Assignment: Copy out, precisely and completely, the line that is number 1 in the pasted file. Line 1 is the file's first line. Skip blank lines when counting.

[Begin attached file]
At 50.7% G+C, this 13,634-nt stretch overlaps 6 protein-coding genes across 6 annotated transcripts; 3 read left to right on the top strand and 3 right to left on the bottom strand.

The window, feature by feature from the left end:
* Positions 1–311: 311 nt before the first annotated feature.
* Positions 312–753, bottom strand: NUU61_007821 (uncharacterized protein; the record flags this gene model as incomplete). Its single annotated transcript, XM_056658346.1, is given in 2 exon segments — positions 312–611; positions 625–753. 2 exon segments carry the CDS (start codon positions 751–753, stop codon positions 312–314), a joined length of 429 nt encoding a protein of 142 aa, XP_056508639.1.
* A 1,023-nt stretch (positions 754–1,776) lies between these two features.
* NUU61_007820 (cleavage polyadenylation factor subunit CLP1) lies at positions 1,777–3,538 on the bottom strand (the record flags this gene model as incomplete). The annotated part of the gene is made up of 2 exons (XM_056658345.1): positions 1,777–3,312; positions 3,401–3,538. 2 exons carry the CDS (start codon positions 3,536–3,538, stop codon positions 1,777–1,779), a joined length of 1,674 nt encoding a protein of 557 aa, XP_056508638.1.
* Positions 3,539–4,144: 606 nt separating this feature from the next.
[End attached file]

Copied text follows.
At 50.7% G+C, this 13,634-nt stretch overlaps 6 protein-coding genes across 6 annotated transcripts; 3 read left to right on the top strand and 3 right to left on the bottom strand.